Keep America Safe’s video on the Justice Department lawyers who previously worked on behalf of detained terrorism suspects has prompted quite a discussion, but John C. Yoo didn’t think the debate was necessary, reported the New York Times.
“What’s the big whoop?” said Yoo, the former DOJ Office of Legal Counsel official whose memorandums on torture and presidential power were used to justify controversial interrogation policies of the George W. Bush administration.
“The Constitution makes the president the chief law enforcement officer. We had an election. President Obama has softer policies on terror than his predecessor.
“He can and should put people into office who share his views,” Yoo told The Times. Once the American people know who the policy makers are, Yoo said, “they can decide whether they agree with him or not.”
The video aroused not only liberal outrage directed at the producers of the short film, but also division among conservative legal scholars, according to The Times. The video was produced by Keep America Safe, a conservative interest group in Washington, D.C., run by Liz Cheney, the daughter of the former vice president.
Conservative members of the Federalist Society, the 25-year-old policy group devoted to conservative and libertarian legal ideals, have criticized the video, and said it violated the American legal principle that even unpopular defendants deserve a lawyer.
A letter issued by the Brookings Institution criticizing the “shameful series of attacks” on government lawyers was signed by several former Republican administration officials and conservative legal figures, including Kenneth W. Starr, the former special prosecutor, Charles D. Stimson, who resigned from the second Bush administration after suggesting that businesses might think twice before hiring law firms that had represented detainees, Peter D. Keisler, a former acting attorney general, and Larry D. Thompson, a former deputy attorney general.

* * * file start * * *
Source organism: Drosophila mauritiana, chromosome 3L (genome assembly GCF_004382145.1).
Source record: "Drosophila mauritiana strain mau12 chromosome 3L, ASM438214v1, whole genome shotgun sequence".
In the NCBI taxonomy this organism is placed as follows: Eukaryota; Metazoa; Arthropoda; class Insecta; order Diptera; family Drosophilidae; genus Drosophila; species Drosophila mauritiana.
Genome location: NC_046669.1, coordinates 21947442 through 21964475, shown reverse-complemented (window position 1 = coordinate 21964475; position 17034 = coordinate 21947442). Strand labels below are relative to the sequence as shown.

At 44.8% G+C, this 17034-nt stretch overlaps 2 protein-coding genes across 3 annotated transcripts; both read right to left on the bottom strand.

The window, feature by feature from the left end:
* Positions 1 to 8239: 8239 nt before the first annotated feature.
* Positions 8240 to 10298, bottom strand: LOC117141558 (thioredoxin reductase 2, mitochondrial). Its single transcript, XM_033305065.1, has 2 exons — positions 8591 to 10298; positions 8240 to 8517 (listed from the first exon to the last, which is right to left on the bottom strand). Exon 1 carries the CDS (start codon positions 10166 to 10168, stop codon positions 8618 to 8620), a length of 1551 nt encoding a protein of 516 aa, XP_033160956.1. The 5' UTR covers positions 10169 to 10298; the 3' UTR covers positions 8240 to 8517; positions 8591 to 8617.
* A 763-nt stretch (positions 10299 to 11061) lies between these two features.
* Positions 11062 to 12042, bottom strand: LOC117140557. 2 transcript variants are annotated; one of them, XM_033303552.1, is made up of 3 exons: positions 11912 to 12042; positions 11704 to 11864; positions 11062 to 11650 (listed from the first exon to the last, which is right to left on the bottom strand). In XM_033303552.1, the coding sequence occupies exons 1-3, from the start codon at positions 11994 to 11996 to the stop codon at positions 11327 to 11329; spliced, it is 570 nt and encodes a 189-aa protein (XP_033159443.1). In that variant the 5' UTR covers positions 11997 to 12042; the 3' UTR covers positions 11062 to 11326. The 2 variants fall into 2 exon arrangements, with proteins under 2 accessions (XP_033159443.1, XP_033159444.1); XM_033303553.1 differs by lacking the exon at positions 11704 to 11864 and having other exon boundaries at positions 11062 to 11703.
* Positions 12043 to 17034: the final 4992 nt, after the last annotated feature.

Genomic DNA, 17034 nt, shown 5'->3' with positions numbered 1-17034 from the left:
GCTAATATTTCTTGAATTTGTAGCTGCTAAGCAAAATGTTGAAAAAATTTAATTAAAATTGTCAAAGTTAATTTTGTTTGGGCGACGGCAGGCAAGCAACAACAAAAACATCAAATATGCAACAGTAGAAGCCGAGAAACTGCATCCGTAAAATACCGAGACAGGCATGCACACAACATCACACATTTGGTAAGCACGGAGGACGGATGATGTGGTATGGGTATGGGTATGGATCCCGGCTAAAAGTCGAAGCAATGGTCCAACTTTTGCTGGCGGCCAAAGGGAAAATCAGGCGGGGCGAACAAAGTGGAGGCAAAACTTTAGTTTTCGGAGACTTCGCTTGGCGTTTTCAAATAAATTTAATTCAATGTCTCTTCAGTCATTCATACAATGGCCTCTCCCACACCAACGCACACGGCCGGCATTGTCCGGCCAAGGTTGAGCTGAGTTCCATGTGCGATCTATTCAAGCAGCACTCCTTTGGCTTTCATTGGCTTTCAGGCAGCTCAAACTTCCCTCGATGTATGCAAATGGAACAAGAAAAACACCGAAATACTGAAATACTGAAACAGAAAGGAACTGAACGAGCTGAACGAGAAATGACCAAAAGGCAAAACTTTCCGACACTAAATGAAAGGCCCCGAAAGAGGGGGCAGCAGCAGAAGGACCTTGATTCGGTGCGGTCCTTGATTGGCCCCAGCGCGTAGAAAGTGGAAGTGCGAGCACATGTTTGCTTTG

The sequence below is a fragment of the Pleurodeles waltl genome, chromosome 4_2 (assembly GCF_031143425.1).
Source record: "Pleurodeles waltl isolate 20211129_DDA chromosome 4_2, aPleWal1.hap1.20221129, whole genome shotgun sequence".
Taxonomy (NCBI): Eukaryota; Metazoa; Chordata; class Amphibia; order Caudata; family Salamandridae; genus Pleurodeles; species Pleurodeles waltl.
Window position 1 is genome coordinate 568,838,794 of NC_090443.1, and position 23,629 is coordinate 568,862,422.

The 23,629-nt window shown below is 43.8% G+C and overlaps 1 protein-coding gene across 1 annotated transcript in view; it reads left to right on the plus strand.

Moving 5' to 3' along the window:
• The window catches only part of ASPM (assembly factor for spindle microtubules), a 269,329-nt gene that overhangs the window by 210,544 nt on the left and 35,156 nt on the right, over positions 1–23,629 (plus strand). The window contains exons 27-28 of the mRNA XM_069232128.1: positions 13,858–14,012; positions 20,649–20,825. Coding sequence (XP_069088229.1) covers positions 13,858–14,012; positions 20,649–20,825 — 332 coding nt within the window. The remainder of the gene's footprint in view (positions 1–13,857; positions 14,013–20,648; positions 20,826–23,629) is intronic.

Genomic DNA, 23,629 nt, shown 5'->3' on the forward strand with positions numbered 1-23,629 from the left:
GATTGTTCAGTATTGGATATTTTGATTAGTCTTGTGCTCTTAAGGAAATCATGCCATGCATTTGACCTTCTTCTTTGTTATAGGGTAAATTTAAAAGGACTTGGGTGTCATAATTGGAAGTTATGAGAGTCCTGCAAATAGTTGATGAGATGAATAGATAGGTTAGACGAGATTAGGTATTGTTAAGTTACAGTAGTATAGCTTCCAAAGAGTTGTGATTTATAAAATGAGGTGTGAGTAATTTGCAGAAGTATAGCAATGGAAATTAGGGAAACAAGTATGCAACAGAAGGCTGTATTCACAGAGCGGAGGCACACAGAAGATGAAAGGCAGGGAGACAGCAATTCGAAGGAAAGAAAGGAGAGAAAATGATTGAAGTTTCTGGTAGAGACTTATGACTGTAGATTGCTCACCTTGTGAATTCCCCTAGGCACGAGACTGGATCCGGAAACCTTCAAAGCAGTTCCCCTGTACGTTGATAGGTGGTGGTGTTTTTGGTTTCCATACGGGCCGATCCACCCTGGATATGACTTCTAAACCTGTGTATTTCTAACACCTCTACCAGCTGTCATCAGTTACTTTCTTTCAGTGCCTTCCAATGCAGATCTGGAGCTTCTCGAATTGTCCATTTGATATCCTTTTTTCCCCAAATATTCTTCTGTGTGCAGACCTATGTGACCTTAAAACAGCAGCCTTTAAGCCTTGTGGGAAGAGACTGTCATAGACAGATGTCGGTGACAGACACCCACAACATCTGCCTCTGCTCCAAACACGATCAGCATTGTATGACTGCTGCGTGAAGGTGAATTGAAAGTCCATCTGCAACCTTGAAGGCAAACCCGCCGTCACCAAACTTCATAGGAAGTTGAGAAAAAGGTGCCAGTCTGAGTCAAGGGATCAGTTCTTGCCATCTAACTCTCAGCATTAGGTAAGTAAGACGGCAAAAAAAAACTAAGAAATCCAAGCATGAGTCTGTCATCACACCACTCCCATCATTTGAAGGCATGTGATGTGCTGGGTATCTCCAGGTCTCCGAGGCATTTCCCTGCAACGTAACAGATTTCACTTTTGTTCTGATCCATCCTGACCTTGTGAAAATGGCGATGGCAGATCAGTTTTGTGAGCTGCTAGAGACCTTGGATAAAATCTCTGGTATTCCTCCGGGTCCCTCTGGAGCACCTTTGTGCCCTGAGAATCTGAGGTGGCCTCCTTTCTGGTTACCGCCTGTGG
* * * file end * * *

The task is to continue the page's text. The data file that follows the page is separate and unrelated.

Richard A. Epstein, a law professor at the University of Chicago who once taught Liz Cheney, said he found it “appalling” to see people equating work on detainee cases with a dearth of patriotism.
“You don’t want to give the impression that because you oppose the government on this thing, that means you’re just one of those lefties — which I am not,” he told The Times.
David M. McIntosh, a former member of Congress and a founder of the Federalist Society, agreed that a lawyer should not be judged by his clients, but he said it was legitimate to examine the agenda of the lawyers.
“Was the person acting merely as an attorney doing their best to represent a client’s case, or did they seek out the opportunity to represent them or write an amicus brief because they have a political or personal agenda that made them more interested in participating in those cases?” he said.
If the commitment to the cases is ideological, McIntosh said, it is reasonable to ask, “Is that the best attorney for the Justice Department?”